Propane, butane, and LPG container valve connections - meaning and definition. What is Propane, butane, and LPG container valve connections
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What (who) is Propane, butane, and LPG container valve connections - definition

Propane, butane, and LPG container valve connections         
  • LPG distribution in Brazil.
  • LPG distribution in Ecuador.
  • LPG distribution in Suriname.
Several types of valve connections for propane, butane, and LPG containers exist for transport and storage, sometimes with overlapping usage and applications, and there are major differences in usage between different countries. Even within a single country more than one type can be in use for a specific application.
  • [[Gabe Newell]] (foreground) and Doug Lombardi (background), 2007
  • Robin Walker]] at Steam Dev Days 2014
  • Logo until 2018
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<electronics> UK term for a vacuum tube. (1996-01-10)
Intermodal container         
  • Container "Toplifter" forklift moving two empty 53-foot boxes by their 40-foot posts
  • A cargo container being transferred from a rail car to a flat-bed truck, lifted by a [[reach stacker]]
  • abbr=on}} of workshops, restaurants, galleries, etc., as well as some homes.
  • Side of Vietnam era U.S. Army steel 'CONEX' box container (3D)
  • TEUs]]<ref name=CSIUcontainerfleet/>
  • Containers stacked on a large ship.
  • The standard casting that is located on each of the eight corners of a container. The [[twistlock]]s fit through the larger oval hole on the bottom castings. Top casting ovals hold twistlock fittings used to secure another container on top.
  • [[Twistlock]] on the corner of a road trailer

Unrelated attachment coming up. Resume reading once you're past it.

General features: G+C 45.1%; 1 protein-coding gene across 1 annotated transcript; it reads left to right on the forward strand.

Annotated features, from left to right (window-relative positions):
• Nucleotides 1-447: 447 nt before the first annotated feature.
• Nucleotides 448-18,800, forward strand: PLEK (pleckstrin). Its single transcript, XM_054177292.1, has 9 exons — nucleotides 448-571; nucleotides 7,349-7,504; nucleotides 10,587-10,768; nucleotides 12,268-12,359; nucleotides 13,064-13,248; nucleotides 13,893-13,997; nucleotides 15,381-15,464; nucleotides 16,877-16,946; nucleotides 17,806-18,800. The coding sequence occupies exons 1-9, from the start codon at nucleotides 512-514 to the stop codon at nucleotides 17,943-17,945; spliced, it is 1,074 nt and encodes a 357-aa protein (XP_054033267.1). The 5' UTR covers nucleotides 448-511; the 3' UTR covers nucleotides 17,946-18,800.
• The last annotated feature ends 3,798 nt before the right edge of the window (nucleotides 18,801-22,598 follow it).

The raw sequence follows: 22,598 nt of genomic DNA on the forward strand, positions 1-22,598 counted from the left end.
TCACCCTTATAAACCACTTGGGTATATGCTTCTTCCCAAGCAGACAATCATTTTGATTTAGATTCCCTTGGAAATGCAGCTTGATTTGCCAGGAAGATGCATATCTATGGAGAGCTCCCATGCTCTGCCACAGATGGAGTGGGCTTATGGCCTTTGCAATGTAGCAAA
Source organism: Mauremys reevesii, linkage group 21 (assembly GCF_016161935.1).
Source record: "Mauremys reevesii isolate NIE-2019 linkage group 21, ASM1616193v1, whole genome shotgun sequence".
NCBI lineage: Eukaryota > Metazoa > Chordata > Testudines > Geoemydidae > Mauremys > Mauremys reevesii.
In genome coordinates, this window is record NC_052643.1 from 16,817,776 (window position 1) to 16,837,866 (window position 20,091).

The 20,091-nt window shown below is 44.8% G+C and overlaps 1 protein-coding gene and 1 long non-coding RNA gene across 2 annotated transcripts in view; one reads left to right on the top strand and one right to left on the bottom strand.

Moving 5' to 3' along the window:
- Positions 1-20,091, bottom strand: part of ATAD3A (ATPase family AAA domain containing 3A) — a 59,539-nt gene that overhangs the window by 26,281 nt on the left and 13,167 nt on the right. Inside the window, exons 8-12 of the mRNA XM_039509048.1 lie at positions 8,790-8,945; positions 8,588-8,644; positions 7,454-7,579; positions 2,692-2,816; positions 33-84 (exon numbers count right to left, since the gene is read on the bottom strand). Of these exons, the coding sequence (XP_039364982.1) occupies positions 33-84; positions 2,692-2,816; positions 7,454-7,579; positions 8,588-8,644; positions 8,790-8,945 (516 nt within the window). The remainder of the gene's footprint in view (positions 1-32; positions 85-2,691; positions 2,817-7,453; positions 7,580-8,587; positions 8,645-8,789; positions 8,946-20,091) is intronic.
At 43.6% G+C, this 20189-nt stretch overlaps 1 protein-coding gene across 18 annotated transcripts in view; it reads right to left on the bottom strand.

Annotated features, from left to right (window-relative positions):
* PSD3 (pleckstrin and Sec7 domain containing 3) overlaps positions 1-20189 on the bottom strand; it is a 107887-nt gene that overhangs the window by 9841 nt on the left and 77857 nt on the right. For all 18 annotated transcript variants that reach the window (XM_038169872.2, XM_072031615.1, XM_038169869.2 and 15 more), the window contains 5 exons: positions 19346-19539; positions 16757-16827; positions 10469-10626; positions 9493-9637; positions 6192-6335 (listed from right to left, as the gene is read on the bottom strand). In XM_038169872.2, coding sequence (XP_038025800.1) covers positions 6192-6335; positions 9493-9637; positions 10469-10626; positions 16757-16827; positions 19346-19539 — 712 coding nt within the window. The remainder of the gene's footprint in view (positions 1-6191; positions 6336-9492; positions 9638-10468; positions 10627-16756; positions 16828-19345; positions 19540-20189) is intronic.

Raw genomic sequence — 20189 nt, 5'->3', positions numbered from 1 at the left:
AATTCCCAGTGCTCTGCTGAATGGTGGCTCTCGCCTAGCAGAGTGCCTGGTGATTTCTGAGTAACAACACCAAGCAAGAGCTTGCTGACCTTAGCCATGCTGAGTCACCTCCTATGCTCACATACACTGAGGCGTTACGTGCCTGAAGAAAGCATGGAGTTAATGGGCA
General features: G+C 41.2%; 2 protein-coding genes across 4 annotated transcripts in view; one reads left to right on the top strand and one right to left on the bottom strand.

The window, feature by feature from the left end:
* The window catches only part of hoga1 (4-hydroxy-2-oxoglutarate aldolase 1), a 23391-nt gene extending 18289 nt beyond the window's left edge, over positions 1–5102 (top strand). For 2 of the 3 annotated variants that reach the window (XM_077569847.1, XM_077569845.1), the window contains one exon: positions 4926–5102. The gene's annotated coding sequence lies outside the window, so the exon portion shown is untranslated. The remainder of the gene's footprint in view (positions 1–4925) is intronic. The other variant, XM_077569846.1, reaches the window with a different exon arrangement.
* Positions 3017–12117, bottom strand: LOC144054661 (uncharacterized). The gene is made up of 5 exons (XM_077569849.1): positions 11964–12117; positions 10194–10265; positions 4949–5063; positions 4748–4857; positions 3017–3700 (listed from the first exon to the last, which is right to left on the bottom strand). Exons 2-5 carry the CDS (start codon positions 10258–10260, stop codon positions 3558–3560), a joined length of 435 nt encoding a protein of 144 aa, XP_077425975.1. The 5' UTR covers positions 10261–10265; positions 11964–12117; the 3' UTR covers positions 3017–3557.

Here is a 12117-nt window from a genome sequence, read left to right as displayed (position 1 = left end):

• A flat-rack container loaded with a small vessel loaded by a [[reach stacker]].
  • Bochum-Dahlhausen]], showing four different UIC-590 pa-containers
  • [[Hammelmann diesel unit]]<ref>[ Hammelmann Diesel]</ref> built into container
  • Tamper seal on the door locking bar handles of an ISO container
  • MOL]] container
  • Transferring freight containers on the [[London, Midland and Scottish Railway]] (LMS; 1928)
  • Forty foot High-Cube actively refrigerated container – refrigerating equipment visible on the front end.
  • date=14 August 2015}}</ref>
  • Two 45-foot 'High-cube' containers on a [[roll-on/roll-off]] (RoRo) tractor. The text in the yellow arrow on the top unit indicates its extra 2.50 metre (8'2½") width.
  • spine car]] with a 20 ft [[tank container]] and an open-top 20&nbsp;ft container with canvas cover
  • Every international shipping container must have a "CSC-Plate"
  • Swift 53&nbsp;ft intermodal container
  • 2}}, as part of the forty foot container stacks at the back of this ship.
Cargo container; Container (cargo); ISO Container; Intermodal shipping container; Freight container; ISO container; CONEX; Intermodal freight shipping container; Series 1 freight container; International Convention for Safe Containers; Ship container; Ship Container; Sea can; High-cube container; CONEX container; Intermodal containers; Container (intermodal); CSC-Plate; Container Box; International Convention for Safe Containers 1972; MILVAN; ISO-Container
An intermodal container, often called a shipping container or a freight container, is a large standardized shipping container, designed and built for intermodal freight transport, meaning these containers can be used across different modes of transport – from ship to rail to truck – without unloading and reloading their cargo. Intermodal containers are primarily used to store and transport materials and products efficiently and securely in the global containerized intermodal freight transport system, but smaller numbers are in regional use as well.